WRENN was on the Flagyl for 14 days and I’m so excited to say that she’s a NEW child.  She used to have 20 diapers in a 24 hour period, now she has 6.  She loves food now, sleeps through the night and it just seems like she feels so much better.  I just can’t imagine what she would have said if she could have talked about how much pain she was in.  I dare say she was probably miserable for over a year with these issues and they just went unnoticed due to the rejection drugs and history of GI issues.
SOME kids stay on Flagyl, but we are going to see how it goes as a one-time dosage, now that I know what to look for (I believe I saw her progress to what was the WORST case scenario) and so we can literally nip this in the butt next time. J

WHAT a whirlwind we’ve experienced for the last 6 months.   You can’t blink with a child like Wrenn.  This is why I can’t work outside the home.  It’s impossible to know a child like Wrenn without understanding her daily and nightly routine.  Giving the meds at the precise time is life or death for her.  The amounts she is given are life and death and seeing any type of change with her physiologically is so important and a must to her survival and overall health. 

AT Wrenn’s GI appointment today in Richmond she weighed 19 pounds, 9 ounces, which is a GREAT weight gain in two weeks. (Better than a pound)  We are hoping that she’ll stay on pace and her body will start catching up. She is still at an 8 month old weight and a 14 month old body.  But I’m sure she is going to thrive now that she is holding in nutrients.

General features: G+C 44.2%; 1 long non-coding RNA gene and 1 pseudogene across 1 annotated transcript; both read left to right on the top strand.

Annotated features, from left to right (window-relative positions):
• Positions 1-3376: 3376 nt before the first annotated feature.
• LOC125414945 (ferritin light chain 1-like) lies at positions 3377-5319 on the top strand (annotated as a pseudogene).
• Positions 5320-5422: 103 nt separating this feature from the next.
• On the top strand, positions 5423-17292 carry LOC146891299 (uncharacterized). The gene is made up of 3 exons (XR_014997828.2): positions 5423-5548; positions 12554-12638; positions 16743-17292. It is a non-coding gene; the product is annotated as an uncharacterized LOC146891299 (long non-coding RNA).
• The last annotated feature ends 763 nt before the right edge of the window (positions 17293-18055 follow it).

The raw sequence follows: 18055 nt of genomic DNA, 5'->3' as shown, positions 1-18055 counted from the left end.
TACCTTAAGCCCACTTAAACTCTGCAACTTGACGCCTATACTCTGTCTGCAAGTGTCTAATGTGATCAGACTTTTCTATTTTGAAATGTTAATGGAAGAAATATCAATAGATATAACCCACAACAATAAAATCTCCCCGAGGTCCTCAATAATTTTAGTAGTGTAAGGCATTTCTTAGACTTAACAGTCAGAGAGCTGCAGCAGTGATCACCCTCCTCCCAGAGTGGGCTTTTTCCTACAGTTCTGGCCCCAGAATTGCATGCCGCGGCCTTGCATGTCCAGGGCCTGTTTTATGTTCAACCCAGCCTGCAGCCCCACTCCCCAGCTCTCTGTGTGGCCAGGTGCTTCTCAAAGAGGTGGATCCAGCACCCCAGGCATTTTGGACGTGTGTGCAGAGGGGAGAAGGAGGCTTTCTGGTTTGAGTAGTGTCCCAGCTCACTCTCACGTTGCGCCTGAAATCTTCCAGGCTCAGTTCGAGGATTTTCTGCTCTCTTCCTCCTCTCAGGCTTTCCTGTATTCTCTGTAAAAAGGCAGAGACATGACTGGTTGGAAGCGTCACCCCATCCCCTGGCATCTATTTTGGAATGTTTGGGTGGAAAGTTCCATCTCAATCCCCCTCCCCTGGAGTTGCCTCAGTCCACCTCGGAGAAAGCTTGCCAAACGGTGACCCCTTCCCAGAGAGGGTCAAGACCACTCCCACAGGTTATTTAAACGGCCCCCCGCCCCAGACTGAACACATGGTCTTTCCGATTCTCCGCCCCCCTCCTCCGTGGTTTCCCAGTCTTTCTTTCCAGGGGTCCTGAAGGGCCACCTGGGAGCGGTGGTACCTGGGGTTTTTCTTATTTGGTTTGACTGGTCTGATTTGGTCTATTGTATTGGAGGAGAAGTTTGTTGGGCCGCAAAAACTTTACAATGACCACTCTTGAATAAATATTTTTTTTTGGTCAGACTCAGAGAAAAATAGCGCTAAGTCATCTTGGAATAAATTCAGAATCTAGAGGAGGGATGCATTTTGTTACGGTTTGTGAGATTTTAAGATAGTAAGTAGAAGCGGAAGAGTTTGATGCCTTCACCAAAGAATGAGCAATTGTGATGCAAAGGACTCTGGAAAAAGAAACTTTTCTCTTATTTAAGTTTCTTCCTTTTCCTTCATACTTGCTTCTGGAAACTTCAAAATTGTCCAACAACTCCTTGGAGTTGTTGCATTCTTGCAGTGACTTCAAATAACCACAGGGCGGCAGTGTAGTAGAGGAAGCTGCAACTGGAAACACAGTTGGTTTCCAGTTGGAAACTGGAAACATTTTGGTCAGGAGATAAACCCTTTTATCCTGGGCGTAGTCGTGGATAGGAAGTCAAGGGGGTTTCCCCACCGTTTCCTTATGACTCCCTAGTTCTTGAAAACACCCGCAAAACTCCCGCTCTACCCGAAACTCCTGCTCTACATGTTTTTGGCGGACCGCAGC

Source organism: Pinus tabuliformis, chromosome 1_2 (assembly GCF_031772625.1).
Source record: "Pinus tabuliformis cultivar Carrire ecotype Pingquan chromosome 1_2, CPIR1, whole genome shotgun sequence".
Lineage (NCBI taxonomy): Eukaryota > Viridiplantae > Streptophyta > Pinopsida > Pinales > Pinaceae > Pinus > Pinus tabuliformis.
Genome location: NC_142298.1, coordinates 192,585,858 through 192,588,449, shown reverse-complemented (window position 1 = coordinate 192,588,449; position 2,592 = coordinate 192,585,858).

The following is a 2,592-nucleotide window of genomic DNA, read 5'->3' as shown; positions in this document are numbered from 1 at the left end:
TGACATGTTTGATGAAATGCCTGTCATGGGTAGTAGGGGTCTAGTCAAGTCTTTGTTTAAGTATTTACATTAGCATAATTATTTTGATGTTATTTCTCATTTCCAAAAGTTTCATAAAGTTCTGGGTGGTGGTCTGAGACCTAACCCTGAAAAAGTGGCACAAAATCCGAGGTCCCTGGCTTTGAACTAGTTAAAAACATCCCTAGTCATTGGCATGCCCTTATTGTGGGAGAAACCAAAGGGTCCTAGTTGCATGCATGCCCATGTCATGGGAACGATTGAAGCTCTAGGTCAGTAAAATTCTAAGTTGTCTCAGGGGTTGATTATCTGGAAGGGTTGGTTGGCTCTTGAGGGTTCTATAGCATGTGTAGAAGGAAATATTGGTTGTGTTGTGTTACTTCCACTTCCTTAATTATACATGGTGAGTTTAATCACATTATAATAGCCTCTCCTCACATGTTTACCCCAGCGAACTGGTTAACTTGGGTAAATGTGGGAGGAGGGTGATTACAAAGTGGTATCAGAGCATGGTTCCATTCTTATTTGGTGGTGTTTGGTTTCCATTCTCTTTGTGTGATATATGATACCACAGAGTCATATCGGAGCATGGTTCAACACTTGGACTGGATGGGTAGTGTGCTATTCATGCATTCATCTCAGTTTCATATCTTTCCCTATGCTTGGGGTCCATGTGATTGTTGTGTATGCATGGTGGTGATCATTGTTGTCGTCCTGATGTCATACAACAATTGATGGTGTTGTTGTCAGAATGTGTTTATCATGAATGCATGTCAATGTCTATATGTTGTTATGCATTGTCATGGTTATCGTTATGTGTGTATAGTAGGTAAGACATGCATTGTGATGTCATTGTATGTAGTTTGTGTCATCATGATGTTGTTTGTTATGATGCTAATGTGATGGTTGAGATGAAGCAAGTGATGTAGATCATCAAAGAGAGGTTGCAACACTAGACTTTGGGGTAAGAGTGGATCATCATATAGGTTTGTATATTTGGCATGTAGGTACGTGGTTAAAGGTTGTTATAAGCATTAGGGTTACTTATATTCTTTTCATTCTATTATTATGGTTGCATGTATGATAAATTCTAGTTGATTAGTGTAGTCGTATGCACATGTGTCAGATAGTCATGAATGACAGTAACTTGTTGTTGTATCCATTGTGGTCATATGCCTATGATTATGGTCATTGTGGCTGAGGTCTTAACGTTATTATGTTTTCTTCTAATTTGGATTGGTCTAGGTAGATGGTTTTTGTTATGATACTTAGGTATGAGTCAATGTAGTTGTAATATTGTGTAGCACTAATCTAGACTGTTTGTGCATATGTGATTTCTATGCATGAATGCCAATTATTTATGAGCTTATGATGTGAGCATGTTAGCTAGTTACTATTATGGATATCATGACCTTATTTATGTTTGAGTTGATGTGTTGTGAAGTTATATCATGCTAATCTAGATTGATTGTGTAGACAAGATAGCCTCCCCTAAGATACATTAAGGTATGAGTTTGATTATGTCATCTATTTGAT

WE had such great news from St. Louis and they were so happy to hear that this wonder drug made Wrenn ‘perfect’ again.  We are in so many ways cursed and blessed.  I continue to ask God to put the right people in my path to make things better for Wrenn and for our family.  I have to say, I’ve learned more than my share about the human body and medical devices.  I have to say, putting a rectum back in place wasn’t anything on my wish list.  In the ER I felt the need to tell God I have limits—Obviously, I’m not the one pulling the strings.  So the best I can pray for is a DAMN good team to get me through the rough times.

I want to thank my Winnie team for answering all our behind the scenes questions while we were trying to figure out Wrenn’s issues.  You guys are the best!! I’d be so lost without you all. Perri, you’re Wrenn’s little guardian angel and mine, too!

UPDATE on Tanner:

TANNER was really looking forward to seeing his buddies in St. Louis and played every single hour he could in those three days at the Children’s Sibling Playroom.  He was exhausted at night and had the best time with his ole’ pals—Mr. Pat and Miss Rita.  The Sibling Playroom staff is such a wonderful part of our family and we really do look forward to seeing them every six months.  

I also want to thank all our friends and family who prayed for Wrenn when we needed answers and for coming to the hospital to see Wrenn (Mandy, Laura, her MCV doctors) and our parents for helping out with Tanner so we could take care of Wrenn.  Our lives take a team effort and it’s impossible to do it all alone, even though the sole responsibility falls upon our shoulders.  This is the type of support that gets us through the difficult/trying times and we couldn’t do it without you all.

On a personal note:  I’m thinking that someone should seriously present me with an honorary nursing degree because I’m pretty sure I’ve earned one at this point! J (Editor's Note: I agree!)

Xoxo Nicole